Our friends, Betty and John, were so helpful and making such a stressful, hectic day, smooth sailing. Since the twins are nursing exclusively and they seem to be on yet another growth spurt, I had to match my food intake with whatever they needed. My friend Barbara fed me copious amounts of egg omelets, while I nursed the twins late morning and picked up Victoria. Not even half an hour after that, my friend Betty served up a roast beef sandwich, yogurt, and a homemade yogurt smoothie. I hadn't planned into my day how I was going to keep up necessary food intake for the day; and when I had a chance to run back home to grab food, I no longer had access to my refrigerator. The people working on my house needed more power; they borrowed the outlet where the stove was and the stove was blocking the refrigerator door.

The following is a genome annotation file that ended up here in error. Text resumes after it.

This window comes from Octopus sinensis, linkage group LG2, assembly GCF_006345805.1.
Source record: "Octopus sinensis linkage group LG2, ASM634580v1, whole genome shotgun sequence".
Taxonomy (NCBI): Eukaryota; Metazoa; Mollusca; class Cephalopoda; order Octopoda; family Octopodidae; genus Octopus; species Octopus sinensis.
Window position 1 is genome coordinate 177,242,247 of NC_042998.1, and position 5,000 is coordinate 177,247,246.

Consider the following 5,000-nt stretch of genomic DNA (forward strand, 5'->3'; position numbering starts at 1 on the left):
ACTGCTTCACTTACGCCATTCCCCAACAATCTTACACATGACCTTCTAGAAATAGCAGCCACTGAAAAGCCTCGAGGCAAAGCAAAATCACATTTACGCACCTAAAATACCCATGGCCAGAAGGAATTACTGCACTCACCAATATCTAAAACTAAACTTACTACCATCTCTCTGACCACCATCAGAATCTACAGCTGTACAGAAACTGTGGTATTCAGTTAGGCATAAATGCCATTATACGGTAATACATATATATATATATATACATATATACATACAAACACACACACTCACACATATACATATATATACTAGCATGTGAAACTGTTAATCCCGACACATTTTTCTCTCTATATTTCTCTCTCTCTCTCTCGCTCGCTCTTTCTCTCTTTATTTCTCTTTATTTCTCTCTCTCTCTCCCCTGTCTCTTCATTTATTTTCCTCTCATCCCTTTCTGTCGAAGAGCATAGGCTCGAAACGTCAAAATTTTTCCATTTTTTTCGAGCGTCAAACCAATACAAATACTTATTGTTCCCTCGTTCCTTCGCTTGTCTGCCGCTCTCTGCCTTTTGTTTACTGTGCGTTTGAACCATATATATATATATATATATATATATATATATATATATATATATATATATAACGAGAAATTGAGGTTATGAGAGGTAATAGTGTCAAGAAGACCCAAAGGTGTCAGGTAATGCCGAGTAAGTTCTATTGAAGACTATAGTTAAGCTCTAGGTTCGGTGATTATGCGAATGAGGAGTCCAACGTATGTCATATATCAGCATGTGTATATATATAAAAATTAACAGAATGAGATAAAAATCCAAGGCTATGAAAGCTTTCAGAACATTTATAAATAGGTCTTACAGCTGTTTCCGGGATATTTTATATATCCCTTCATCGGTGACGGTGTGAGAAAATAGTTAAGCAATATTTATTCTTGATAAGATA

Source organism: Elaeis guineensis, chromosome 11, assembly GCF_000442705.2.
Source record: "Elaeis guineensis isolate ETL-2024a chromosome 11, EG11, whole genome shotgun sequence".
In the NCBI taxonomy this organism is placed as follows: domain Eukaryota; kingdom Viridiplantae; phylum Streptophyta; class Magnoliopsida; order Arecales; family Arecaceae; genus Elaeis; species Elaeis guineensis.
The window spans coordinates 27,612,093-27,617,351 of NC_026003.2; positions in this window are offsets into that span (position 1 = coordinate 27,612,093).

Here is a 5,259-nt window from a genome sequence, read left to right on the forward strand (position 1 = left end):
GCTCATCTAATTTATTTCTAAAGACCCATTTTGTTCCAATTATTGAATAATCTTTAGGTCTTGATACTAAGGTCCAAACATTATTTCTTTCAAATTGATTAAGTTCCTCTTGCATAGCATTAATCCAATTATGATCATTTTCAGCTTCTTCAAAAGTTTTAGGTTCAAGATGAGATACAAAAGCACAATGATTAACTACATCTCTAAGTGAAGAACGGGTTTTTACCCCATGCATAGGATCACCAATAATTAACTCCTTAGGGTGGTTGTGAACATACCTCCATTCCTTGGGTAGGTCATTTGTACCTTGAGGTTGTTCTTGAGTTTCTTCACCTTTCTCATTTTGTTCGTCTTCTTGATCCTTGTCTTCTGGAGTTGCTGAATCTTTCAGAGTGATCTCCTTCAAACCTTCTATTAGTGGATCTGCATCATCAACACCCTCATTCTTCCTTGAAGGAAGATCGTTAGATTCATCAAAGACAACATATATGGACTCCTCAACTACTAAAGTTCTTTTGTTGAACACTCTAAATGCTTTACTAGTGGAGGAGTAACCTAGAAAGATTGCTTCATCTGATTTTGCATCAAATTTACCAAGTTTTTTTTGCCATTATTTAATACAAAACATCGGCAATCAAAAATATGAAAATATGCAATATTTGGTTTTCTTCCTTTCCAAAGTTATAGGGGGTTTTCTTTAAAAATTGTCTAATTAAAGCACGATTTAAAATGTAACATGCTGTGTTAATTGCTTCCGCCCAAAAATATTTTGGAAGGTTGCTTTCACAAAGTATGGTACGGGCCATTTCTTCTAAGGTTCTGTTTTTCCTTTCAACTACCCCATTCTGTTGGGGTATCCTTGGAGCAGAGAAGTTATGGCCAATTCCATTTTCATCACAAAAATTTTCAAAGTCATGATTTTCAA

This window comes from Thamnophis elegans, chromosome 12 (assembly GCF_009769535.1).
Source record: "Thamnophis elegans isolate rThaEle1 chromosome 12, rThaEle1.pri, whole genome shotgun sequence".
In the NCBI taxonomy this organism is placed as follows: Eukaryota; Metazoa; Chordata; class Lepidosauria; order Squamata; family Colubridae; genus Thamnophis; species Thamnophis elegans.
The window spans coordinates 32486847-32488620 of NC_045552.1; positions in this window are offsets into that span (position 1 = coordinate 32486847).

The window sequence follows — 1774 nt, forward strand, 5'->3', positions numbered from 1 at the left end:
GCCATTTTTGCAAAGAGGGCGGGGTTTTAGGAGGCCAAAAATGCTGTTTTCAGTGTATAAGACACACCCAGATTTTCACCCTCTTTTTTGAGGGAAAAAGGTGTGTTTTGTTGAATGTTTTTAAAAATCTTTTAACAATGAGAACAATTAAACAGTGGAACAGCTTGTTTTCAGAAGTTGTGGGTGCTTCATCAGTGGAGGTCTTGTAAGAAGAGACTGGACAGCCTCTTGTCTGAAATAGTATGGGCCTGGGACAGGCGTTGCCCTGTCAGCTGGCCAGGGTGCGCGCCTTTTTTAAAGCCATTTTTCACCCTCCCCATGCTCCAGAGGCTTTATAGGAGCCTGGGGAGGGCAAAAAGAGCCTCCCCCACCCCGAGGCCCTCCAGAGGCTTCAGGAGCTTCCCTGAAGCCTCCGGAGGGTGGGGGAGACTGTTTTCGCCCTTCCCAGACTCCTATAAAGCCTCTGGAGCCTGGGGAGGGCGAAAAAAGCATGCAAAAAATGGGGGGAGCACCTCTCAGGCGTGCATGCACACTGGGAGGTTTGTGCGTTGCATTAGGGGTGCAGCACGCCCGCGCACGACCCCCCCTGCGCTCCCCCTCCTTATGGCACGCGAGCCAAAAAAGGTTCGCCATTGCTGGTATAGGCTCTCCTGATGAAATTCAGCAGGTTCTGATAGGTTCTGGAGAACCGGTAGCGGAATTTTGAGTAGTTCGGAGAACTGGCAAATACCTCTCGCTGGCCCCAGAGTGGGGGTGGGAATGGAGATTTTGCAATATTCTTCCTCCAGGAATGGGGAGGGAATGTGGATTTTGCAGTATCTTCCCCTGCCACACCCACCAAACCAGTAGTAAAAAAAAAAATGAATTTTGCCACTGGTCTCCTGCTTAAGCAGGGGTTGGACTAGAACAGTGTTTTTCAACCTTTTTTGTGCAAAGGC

My youngest children, the twins, turned 8 months, and I wanted to capture photographs to celebrate the occasion.


This smile brings me great joy, especially since she keeps me on my toes now that she's mobile and she doesn't want to miss the world (affecting how much she sleeps a day). I love you, Christine and Christian. Happy eight months.

Seeing all the flowers in Betty & John's front yard was just icing on the cake to a day full of wonder, help, love, and beauty.


My baby's kindergarten graduation

Yesterday, the first child to exit my womb, my baby, graduated from kindergarten. I'm stunned. Didn't she just start kindergarten the other day? I remember walking her into the school on her first day, after spending a majority of the summer, agonizing whether to let her go to such a faraway school. Over the summer, last summer, I was pregnant, to understate it; I was HUGE with twins residing in my belly.